Apparently it’s quite well-known, but I only found it this morning in HG Bohn’s A hand-book of proverbs (1855), in the household reading room:
To build castles in the air. Far castelli in aria.–Ital. The French say, Faire des chateaux en Espagne.
It is tempting although perhaps erroneous to believe that this derives from Frankish experiences with the Spanish building industry during the Moorish wars–far-away land grants were made on condition you beat off the incumbent, and then you still had to build your bloody burg. (Is there an analogous expression in Magyar despairing similar awards made on the military frontier with the Ottomans?)
Bizet Berlioz wrote a Waltz sung by the wind in the chimneys of one of my castles in Spain which I do not know but which is apparently:
… nothing more than a long chromatic scale which alternately rises and falls and eventually after 49 bars of meandering peters out on the tonic.
Which is more or less where we’re heading.
Elsewhere Bohn has the following item:
Building is a sweet impoverishing. (It is called the Spanish plague: therefore, as Cato well saith, Optimum est aliena insania frui.)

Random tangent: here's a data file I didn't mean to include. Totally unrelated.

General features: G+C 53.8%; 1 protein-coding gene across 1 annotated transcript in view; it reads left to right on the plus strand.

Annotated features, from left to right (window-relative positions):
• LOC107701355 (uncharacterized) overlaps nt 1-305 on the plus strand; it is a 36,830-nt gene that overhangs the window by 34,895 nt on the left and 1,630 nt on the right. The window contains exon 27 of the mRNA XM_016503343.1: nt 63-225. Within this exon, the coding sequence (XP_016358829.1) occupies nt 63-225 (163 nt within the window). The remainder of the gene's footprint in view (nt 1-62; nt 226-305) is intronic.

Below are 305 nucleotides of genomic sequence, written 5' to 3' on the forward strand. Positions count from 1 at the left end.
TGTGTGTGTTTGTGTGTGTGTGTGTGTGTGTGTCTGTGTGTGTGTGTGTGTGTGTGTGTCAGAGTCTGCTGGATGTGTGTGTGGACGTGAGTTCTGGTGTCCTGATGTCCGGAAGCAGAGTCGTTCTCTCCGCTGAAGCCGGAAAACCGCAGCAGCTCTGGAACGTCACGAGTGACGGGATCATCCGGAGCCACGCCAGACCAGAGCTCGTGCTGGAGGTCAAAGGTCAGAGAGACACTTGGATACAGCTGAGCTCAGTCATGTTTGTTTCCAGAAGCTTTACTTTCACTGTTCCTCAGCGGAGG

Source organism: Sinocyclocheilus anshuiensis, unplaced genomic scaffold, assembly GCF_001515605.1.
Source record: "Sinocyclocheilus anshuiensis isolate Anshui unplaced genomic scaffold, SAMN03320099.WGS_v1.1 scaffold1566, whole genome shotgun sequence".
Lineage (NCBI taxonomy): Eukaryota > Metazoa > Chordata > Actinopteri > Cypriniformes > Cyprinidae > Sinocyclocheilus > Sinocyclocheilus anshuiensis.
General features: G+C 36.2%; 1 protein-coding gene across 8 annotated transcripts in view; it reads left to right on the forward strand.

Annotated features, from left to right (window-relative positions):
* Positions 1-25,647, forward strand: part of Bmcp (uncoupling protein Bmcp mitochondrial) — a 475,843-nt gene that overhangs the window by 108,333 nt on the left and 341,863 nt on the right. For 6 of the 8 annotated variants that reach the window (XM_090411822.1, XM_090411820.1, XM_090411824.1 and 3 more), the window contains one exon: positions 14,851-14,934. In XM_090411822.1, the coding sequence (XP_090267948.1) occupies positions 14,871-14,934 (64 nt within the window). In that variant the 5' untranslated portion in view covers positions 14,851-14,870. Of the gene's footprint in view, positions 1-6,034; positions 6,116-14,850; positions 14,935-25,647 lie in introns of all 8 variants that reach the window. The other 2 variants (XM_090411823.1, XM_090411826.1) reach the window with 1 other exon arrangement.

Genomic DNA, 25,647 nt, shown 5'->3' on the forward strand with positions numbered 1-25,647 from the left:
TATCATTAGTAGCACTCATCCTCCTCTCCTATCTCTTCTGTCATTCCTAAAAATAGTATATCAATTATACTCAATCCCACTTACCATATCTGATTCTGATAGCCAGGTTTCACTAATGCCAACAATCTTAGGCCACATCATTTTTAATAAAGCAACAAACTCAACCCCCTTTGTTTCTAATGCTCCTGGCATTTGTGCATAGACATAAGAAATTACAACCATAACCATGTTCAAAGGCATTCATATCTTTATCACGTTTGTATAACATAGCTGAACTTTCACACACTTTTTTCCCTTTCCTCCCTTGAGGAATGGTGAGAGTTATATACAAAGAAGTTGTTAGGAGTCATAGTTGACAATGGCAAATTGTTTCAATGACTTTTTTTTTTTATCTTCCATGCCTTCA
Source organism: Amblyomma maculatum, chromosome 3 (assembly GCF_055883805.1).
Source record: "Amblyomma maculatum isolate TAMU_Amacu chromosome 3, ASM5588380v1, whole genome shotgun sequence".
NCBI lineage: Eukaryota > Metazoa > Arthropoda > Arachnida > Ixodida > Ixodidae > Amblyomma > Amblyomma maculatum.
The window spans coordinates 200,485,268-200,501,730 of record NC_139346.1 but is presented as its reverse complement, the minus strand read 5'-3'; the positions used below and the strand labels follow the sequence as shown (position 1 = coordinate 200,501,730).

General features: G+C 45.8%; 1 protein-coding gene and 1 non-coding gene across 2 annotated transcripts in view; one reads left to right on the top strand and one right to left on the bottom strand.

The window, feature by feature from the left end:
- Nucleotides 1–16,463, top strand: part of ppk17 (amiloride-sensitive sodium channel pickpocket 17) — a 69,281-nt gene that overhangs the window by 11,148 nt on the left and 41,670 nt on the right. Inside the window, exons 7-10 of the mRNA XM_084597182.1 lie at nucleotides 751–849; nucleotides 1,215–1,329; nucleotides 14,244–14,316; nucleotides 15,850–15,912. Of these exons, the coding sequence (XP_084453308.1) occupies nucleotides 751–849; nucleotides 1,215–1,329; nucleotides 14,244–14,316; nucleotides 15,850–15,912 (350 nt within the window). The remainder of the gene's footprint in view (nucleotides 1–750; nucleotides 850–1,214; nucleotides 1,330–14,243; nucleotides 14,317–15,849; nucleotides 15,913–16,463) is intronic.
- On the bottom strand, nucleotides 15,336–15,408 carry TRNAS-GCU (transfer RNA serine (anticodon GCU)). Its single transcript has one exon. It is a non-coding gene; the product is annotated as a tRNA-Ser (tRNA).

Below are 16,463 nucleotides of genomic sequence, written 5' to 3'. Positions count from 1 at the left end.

So perhaps we should have known.
- Mysterious Zaragoza nights
Between-wars texts about Zaragoza by Germans who appear never to have visited the place.
- Spain, a nation of whores, soldiers and fools?
Spanish entries from the 1811 Dictionary of the vulgar tongue, with some fanciful etymological speculation and a mercifully brief bout of
- Rhyme vs reason
Restif de la Bretonne goes one step beyond Shakespeare and says that poetry is the language of Gods and beasts, and
- Parasitical beatles and snails get their just desserts
Most people think that the kermes oak, Quercus coccifera, is actually holly because it’s a prickly evergreen tree that round here
- “Where’s the baldie?”
Apparently a bunch of American academics came to Barcelona recently on their annual beano and, rumours about Baldie Tours having spread,